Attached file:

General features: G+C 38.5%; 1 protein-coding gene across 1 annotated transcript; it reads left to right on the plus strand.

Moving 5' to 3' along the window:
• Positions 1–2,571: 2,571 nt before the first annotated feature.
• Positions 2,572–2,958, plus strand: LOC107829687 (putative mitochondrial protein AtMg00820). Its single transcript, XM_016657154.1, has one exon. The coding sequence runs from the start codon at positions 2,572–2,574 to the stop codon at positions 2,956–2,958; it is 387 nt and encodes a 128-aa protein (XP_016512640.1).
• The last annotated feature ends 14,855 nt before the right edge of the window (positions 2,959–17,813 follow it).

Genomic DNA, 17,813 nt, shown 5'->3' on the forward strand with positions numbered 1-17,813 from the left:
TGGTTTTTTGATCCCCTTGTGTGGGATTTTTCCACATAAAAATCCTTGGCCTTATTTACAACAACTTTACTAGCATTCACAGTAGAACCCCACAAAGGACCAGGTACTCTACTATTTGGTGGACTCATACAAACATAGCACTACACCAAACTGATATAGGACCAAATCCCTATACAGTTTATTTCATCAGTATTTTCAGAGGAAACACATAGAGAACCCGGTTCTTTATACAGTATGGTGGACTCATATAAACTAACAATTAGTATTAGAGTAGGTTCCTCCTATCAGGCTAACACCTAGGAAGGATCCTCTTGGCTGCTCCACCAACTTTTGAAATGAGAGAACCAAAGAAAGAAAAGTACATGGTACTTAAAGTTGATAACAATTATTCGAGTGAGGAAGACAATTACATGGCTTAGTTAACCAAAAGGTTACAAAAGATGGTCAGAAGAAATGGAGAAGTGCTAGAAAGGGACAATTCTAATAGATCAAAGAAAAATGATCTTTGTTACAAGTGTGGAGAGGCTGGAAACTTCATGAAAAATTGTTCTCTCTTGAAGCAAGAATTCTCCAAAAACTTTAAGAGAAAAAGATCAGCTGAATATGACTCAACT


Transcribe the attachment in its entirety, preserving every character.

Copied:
General features: G+C 38.5%; 1 protein-coding gene across 1 annotated transcript; it reads left to right on the plus strand.

Moving 5' to 3' along the window:
• Positions 1–2,571: 2,571 nt before the first annotated feature.
• Positions 2,572–2,958, plus strand: LOC107829687 (putative mitochondrial protein AtMg00820). Its single transcript, XM_016657154.1, has one exon. The coding sequence runs from the start codon at positions 2,572–2,574 to the stop codon at positions 2,956–2,958; it is 387 nt and encodes a 128-aa protein (XP_016512640.1).
• The last annotated feature ends 14,855 nt before the right edge of the window (positions 2,959–17,813 follow it).

Genomic DNA, 17,813 nt, shown 5'->3' on the forward strand with positions numbered 1-17,813 from the left:
TGGTTTTTTGATCCCCTTGTGTGGGATTTTTCCACATAAAAATCCTTGGCCTTATTTACAACAACTTTACTAGCATTCACAGTAGAACCCCACAAAGGACCAGGTACTCTACTATTTGGTGGACTCATACAAACATAGCACTACACCAAACTGATATAGGACCAAATCCCTATACAGTTTATTTCATCAGTATTTTCAGAGGAAACACATAGAGAACCCGGTTCTTTATACAGTATGGTGGACTCATATAAACTAACAATTAGTATTAGAGTAGGTTCCTCCTATCAGGCTAACACCTAGGAAGGATCCTCTTGGCTGCTCCACCAACTTTTGAAATGAGAGAACCAAAGAAAGAAAAGTACATGGTACTTAAAGTTGATAACAATTATTCGAGTGAGGAAGACAATTACATGGCTTAGTTAACCAAAAGGTTACAAAAGATGGTCAGAAGAAATGGAGAAGTGCTAGAAAGGGACAATTCTAATAGATCAAAGAAAAATGATCTTTGTTACAAGTGTGGAGAGGCTGGAAACTTCATGAAAAATTGTTCTCTCTTGAAGCAAGAATTCTCCAAAAACTTTAAGAGAAAAAGATCAGCTGAATATGACTCAACT